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Shaft (2019) - Movie Review

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Shaft (2019)

The #metoo movement wouldn’t stand a chance in John Shaft’s world. The most badass private detective to ever don a leather duster gets a modern-day update in Tim Story’s revisit to the Shaft franchise that kicked off the blaxploitation movement back in the early ’70’s.

If there is one thing we’ve always known about the legendary locked-and-loaded character whose cool graced the big and small screen back in the ‘70s and again in 2000, it is that he never really moved forward with the times. His unbridled machismo and outmoded ideas of the roles women play in society have remained dangerously stagnant. But that’s also why we love him so much. After all, who can’t have a fond affection for a character who believes it is his duty to please the booty?

"well deserving of its R rating that includes pervasive language, violence, sexual content, some drug material and brief nudity. Right on!"


That’s the angle Story and screenwriters Kenya Barris and Alex Barnow take in this new film that oddly shares the exact same name as previous versions, yet acts as a half-sequel half-reboot to those earlier films. Shaft (2019) brings the franchise into the 21st century by spanning three generations of the Shaft family and leans heavily into the self-aware notion that the world we now live in is much different from the one where the franchise began. In addition, Story injects much more heart and humor into this version. As a result, Shaft (2019) is a much better film those earlier ones.

It opens with a flashback to 1989 Harlem where we see John Shaft II (Samuel L. Jackson) involved in a violent shootout. Once the bad guys are quickly dispatched, wife Maya (Regina Hall), having reached her breaking point with violence that surrounds their lives, disappears with their infant son, John Jr., a.k.a. J.J.

We then pick up the story in modern day as J.J. (Jessie T. Usher) is now a strait-laced, by-the-book MIT graduate working for the FBI as a data analyst. At first glance, J.J. isn’t much of a chip off the old block. In fact, he’s a mirror opposite of his pop: clean-cut, well-mannered, and always dressed in plaid shirts and a tie. When tragedy strikes one of J.J.’s friends, he knows he must reluctantly enlist the help of his street-wise father.

What follows is an overly-complicated action/mystery plot that sees the father/son team become entangled with a bunch of bad people doing bad things. The details of it all don’t matter and neither does the fact that they burn a lot of screen time trying to explain what is happening. We didn’t come here for the plot. We came for John Shaft and all that that implies. And boy, does Jackson deliver. "You're the one being misogynistic, I never even mentioned her gender! I'm an equal-opportunity ass-whooper!" He’s certainly not as nimble and fleet-of-foot as he once was, but there’s J.J. and his newly discovered FBI training for that. Together, the two plow their way through baddies like a rake through Jheri Curl on the way to discovering who is behind the death of J.J.’s friend.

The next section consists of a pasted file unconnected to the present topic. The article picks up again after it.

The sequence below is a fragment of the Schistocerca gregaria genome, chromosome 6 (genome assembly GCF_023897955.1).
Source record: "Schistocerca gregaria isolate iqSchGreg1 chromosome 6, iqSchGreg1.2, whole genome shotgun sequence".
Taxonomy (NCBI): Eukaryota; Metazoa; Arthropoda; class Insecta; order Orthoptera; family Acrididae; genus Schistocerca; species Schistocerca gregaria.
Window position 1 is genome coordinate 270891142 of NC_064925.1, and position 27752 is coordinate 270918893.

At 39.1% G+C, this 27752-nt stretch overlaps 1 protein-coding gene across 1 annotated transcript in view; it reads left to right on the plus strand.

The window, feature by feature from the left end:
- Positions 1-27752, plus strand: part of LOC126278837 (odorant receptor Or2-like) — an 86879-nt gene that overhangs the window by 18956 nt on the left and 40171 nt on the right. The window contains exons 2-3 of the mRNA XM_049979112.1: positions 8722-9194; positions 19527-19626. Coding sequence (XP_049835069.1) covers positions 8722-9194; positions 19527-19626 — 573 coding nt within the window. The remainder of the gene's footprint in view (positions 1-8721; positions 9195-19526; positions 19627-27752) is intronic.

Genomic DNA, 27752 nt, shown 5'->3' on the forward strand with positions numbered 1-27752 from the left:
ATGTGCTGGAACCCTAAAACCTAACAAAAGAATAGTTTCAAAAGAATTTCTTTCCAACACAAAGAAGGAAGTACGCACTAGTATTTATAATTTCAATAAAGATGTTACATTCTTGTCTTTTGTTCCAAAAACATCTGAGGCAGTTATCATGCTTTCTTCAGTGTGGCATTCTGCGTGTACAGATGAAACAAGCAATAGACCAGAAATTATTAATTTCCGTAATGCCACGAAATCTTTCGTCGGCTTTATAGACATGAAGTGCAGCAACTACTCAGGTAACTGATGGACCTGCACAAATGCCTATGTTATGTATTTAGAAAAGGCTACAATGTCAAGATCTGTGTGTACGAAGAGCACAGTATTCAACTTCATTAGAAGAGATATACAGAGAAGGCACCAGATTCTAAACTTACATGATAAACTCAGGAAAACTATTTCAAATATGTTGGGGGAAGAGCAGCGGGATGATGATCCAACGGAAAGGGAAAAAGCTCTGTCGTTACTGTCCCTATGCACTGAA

The film’s hook is how Story and team deliver a Shaft that blends old with new. Well, that and its ace in the hole: Jackson. Most of the film’s humor and nearly all of its enjoyment comes from the commentary on generational differences as both J.J. and his father learn that they each have something to teach the other. And of course we get a full pedal-to-metal Jackson and a heavy dose of the obligatory elements of the film’s blaxploitation roots: things like fast cars, machine guns, cursing, babes, booze, and drugs.

Just as things begin to dip into Scooby-Doo territory, in steps the Godfather of cool himself, Richard Roundtree who starred in the original ‘70s originals and who riffs on how good he still looks.Shaft (2019)

Is Shaft a great film? No, it isn’t. Shut yo’ mouth! But we didn’t expect that now, did we? This is pure popcorn summer action fun and to expect more than that is placing far too much confidence in the genre. Shaft is an entertaining father/son story that comes at us just in time for Father’s Day. Nearly every frame is stuffed with plenty for everyone to like, especially action lovers, Jackson fans, lovers of the originals, and those who appreciate a more humorous take on the franchise.

Shaft is a lot of fun for the entire family. Check that! Don’t take the kids or anyone with heightened sensitivity to non-p.c. shenanigans as it is well deserving of its R rating that includes pervasive language, violence, sexual content, some drug material and brief nudity. Right on!

3/5 stars

Shaft (2019)

Blu-ray

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Shaft (2019)

MPAA Rating: R for pervasive language, violence, sexual content, some drug material and brief nudity.
Runtime:
111 mins
Director
: Tim Story
Writer:
Kenya Barris, Alex Barnow
Cast:
Samuel L. Jackson, Jessie T. Usher, Richard Roundtree.
Genre
: Action | Comedy
Tagline:
More Shaft than you can handle.
Memorable Movie Quote: "You're the one being misogynistic, I never even mentioned her gender! I'm an equal-opportunity ass-whooper!"
Theatrical Distributor:
New Line Cinema
Official Site: https://www.warnerbros.com/movies/shaft-2019/
Release Date:
June 14, 2019
DVD/Blu-ray Release Date:
No details available.
Synopsis: John Shaft Jr., a cyber security expert with a degree from MIT, enlists his family's help to uncover the truth behind his best friend's untimely death.

Shaft (2019)

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